The most common treatments for cancer often include having surgery to remove the tumour, but chemotherapy and radiotherapy may also be used. Other treatments include hormone therapy, biological therapies (which can be tablets or injections that target cancer cells), and bone marrow (stem cell) transplants. You may need to have more than one type of treatment. A specialist will discuss these treatments with you and go through the choices you may have. He or she may also ask whether you would like to take part in a clinical trial.

Help and support

Being diagnosed with cancer can be distressing for you and your family. Dealing with the emotional aspects, as well as the physical symptoms, is an important part of your treatment. Doctors and nurses who specialise in treating cancer can provide the support you need, and may be able to visit you at home. If you have an advanced type of cancer and treatment is going to be ineffective, palliative care is available to you in hospices or at home to help with your symptoms.

What are the most common types of cancer in the UK?


The most commonly diagnosed cancer in the UK is breast cancer, followed by lung, bowel and prostate cancer. Over half of all people who are newly diagnosed with cancer have one of these types.


Breast cancer is the most common type of cancer in the UK, even though it’s rare in men. In 2008, over 47,000 people were diagnosed with the disease. Breast cancer is very strongly related to age – nearly half of people diagnosed are between 50 and 69 years.

Lung cancer is the second most common cancer in the UK and almost 41,000 people were diagnosed in 2008. Smoking causes nine out of 10 deaths from lung cancer, which is why it’s very important to try to give up if you smoke, whatever your age.

About 40,000 people were diagnosed with bowel cancer in 2008, making it the third most common type in the UK. Like breast cancer, bowel cancer is very strongly related to age. More than eight in 10 people who are diagnosed are 60 years or older.

The fourth most common type of cancer in the UK is prostate cancer – just over 37,000 people were diagnosed in 2008. It’s the most common type of cancer in men and over half of those diagnosed are aged over 70.

How do I support my friend who has cancer?


It can be very upsetting if someone you know has been diagnosed with cancer, but there are lots of things you can do to help.


If a friend has cancer, it can be a very difficult time for both of you. It's important that you spend time with your friend so he or she doesn't feel alone. Talking to your friend will help you to understand better how he or she is feeling and coping with the illness.

You may find it hard talking to your friend at first as he or she may act as if everything is normal. If your friend doesn't feel ready to talk, let him or her know that you will be supportive and continue to be a friend. Look for information about the type of cancer your friend has to help you understand what he or she is going through.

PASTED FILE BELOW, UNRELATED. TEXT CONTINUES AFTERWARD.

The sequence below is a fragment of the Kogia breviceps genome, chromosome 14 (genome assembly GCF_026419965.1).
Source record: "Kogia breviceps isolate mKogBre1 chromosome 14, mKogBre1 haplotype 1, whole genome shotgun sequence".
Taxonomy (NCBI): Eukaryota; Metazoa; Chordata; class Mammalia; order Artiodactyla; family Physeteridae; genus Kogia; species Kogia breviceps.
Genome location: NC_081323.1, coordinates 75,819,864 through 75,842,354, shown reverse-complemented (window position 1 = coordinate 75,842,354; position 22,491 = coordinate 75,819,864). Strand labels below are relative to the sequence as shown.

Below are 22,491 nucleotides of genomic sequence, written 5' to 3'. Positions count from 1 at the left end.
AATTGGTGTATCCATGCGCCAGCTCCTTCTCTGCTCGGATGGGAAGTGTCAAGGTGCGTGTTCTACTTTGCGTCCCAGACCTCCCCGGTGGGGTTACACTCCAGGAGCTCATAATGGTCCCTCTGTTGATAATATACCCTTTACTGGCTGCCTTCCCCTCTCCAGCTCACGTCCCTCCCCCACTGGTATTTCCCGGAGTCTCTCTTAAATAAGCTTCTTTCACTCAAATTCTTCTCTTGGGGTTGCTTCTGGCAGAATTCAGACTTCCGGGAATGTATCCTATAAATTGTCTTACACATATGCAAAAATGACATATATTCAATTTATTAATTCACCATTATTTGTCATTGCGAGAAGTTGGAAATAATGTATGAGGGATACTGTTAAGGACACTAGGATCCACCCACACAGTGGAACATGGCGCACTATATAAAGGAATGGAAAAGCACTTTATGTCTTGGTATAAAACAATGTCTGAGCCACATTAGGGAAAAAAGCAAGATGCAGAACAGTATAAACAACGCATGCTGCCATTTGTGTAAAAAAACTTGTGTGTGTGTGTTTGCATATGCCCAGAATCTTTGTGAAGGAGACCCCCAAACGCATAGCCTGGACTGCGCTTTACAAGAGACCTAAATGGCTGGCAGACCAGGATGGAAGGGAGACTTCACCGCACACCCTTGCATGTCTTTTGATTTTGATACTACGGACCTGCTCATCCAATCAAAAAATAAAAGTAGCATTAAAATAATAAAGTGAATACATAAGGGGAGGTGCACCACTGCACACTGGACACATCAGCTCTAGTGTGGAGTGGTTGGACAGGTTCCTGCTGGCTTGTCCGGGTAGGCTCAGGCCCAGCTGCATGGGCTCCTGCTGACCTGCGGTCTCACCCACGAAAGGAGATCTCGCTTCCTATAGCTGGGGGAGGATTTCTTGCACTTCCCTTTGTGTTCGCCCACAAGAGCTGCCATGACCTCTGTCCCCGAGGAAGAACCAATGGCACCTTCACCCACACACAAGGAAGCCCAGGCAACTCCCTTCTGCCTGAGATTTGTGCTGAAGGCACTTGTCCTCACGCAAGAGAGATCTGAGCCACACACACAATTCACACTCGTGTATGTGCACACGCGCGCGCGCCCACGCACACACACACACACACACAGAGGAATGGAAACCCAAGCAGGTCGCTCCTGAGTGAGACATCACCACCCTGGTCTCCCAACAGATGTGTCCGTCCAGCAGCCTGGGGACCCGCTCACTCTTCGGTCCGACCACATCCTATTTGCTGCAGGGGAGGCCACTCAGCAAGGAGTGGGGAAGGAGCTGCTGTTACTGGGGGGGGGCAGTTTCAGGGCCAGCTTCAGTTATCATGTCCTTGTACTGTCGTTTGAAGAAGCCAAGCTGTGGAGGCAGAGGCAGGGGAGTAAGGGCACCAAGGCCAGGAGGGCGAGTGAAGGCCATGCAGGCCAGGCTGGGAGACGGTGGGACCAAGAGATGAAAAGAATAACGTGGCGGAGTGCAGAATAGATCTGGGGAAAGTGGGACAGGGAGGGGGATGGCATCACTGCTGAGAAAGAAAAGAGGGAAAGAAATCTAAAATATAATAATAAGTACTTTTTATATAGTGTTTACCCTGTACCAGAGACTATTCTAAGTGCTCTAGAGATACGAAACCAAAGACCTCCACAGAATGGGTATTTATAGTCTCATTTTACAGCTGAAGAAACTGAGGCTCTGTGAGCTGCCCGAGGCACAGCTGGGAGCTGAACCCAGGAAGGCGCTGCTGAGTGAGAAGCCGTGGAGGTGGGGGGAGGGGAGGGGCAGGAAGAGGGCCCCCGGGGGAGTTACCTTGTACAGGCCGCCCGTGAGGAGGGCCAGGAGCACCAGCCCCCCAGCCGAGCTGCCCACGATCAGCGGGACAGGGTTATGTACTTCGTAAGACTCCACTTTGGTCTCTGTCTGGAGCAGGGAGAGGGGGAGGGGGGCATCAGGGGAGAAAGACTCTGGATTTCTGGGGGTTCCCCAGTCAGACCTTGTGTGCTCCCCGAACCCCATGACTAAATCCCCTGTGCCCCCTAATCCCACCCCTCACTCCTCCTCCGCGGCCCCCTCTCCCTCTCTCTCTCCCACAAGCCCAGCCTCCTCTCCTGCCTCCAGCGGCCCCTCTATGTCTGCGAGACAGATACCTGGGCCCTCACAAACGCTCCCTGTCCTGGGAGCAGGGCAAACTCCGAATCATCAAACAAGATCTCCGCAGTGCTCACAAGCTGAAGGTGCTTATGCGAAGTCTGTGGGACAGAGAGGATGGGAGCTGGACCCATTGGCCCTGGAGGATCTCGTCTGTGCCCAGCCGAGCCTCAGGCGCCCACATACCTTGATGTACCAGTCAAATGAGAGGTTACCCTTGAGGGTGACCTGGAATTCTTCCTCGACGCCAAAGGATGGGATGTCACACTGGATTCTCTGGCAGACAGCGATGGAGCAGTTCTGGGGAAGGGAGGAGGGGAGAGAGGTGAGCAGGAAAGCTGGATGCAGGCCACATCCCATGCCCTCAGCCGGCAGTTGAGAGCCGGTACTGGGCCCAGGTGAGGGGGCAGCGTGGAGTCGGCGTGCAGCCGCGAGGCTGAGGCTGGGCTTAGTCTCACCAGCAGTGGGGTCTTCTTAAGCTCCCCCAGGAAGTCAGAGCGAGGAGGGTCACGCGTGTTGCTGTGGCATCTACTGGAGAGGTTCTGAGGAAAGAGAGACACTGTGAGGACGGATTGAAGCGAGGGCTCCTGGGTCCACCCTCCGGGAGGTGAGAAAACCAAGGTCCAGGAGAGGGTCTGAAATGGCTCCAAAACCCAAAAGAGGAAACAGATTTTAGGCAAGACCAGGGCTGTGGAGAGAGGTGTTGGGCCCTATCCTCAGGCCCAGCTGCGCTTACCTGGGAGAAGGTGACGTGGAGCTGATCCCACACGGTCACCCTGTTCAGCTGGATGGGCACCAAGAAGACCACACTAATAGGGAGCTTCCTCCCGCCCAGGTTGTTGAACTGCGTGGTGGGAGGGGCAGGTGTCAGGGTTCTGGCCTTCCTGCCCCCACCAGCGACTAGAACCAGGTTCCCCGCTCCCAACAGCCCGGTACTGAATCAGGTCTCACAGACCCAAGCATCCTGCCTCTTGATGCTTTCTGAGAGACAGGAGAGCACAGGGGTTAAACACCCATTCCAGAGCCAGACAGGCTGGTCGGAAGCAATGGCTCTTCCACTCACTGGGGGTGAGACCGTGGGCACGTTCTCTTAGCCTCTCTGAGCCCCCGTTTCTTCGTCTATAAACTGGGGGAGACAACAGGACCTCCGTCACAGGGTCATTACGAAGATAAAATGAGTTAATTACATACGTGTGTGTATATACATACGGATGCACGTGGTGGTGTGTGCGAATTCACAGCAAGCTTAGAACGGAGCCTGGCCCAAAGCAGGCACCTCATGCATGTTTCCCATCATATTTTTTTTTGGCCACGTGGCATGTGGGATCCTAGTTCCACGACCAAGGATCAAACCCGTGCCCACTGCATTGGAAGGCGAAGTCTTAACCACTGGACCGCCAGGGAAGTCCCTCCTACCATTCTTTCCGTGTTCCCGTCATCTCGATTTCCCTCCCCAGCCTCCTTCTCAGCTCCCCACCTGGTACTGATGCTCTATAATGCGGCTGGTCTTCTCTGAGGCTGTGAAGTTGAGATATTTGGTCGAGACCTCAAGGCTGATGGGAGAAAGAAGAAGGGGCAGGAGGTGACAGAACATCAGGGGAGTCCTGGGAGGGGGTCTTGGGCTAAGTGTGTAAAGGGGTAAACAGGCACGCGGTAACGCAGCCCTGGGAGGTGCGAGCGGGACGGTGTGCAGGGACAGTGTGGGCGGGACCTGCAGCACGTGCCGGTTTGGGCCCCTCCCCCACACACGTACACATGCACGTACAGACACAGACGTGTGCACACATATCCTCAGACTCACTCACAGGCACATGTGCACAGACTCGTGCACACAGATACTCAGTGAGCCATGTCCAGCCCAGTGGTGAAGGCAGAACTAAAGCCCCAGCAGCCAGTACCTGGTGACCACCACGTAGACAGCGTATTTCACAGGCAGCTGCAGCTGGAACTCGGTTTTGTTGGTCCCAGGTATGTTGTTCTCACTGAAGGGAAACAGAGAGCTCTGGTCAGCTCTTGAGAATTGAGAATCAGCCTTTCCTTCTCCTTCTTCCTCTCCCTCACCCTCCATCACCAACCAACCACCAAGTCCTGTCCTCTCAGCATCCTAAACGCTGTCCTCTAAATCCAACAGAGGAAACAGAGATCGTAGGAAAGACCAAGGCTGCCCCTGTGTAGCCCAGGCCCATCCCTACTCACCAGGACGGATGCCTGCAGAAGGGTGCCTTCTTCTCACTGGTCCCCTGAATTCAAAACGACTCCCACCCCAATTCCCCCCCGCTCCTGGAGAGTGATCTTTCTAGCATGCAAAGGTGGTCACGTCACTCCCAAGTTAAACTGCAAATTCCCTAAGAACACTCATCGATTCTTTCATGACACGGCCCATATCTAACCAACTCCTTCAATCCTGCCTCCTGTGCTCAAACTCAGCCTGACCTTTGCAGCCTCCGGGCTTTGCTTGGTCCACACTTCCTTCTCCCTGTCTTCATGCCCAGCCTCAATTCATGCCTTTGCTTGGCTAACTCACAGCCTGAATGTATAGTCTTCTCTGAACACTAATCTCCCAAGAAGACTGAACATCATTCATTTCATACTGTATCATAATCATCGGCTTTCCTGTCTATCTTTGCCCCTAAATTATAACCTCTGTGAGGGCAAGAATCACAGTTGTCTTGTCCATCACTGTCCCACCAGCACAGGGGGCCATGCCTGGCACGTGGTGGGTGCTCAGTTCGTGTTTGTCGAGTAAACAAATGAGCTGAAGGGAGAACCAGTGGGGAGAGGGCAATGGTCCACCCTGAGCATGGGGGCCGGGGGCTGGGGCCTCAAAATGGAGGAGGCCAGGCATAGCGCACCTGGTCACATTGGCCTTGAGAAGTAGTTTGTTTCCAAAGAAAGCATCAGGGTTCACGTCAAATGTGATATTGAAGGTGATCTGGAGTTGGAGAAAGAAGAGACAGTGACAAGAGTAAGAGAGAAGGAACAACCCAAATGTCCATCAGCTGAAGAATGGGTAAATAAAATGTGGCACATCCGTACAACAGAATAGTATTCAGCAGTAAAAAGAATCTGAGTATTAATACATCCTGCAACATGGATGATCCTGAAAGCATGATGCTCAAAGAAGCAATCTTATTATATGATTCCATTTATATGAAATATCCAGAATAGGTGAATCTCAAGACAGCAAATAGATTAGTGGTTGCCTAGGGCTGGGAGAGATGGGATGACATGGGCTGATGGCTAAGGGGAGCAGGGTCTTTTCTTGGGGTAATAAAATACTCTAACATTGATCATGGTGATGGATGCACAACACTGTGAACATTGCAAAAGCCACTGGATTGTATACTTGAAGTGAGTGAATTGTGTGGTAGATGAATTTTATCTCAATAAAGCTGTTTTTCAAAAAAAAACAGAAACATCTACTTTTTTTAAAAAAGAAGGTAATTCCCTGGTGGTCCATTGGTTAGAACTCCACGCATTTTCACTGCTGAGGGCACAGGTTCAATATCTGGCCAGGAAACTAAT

Try to think about practical ways you can help. There are many things you could do, including cooking or picking up shopping. Remember, you can’t catch cancer, so don’t be afraid of seeing your friend. You could also offer to accompany him or her to doctors’ appointments or treatment sessions.

It's important that you remember to take time out for yourself as supporting somebody with cancer can be stressful. Talk to other people about how you're feeling – you may also find it useful to talk to your GP.

Can cancer be cured?


Many people can be cured of cancer, but it depends on a number of things including the type of cancer you have, the stage it’s diagnosed at and how well you respond to treatment. For most people, the earlier the cancer is diagnosed, the better.


There are over 200 different types of cancer and some are easier to cure than others. If cancer is diagnosed at an early stage, there is a better chance of it being cured because the tumour may be small and won’t have spread to other parts of your body.

If you have been diagnosed with cancer, ask your doctor what kind of treatment you will have and what the chances of the cancer being cured are. If your cancer can’t be cured, there are some treatments available that can be used to shrink the tumour or slow down its growth. They may be able to help reduce your symptoms and prolong your life.

There is a large amount of research going on into developing new cancer treatments. Researchers are developing new medicines all the time and you may be asked to take part in clinical trials to test these. Ask your doctor for more information. 

Can vitamin D protect against cancer?


Getting enough vitamin D may reduce your risk of developing a number of cancers, although more research needs to be done to be certain. Vitamin D is also well known to be important for bone health.


There is increasing evidence that vitamin D may help to reduce your risk of bowel cancer, and possibly also breast cancer but more research needs to be done to be certain.

Vitamin D is produced naturally by your body when your skin is exposed to sunlight and can also be obtained from some foods, such as oily fish. You may get enough vitamin D during summer by spending frequent short spells in the sun without wearing sunscreen (the exact time you need is different for everyone, but is typically only a few minutes in the middle of the day). However, do not let your skin redden. If you don't get much sun exposure and particularly during winter months, taking up to 25 micrograms of vitamin D a day (two high-strength 12.5 microgram capsules) can help to make sure you get enough.

Always read the patient information leaflet that comes with your supplements and if you are pregnant or breastfeeding, ask your pharmacist or GP for advice first. Talk to your GP before taking vitamin D supplements if you are taking diuretics for high blood pressure or have a history of kidney stones or kidney failure.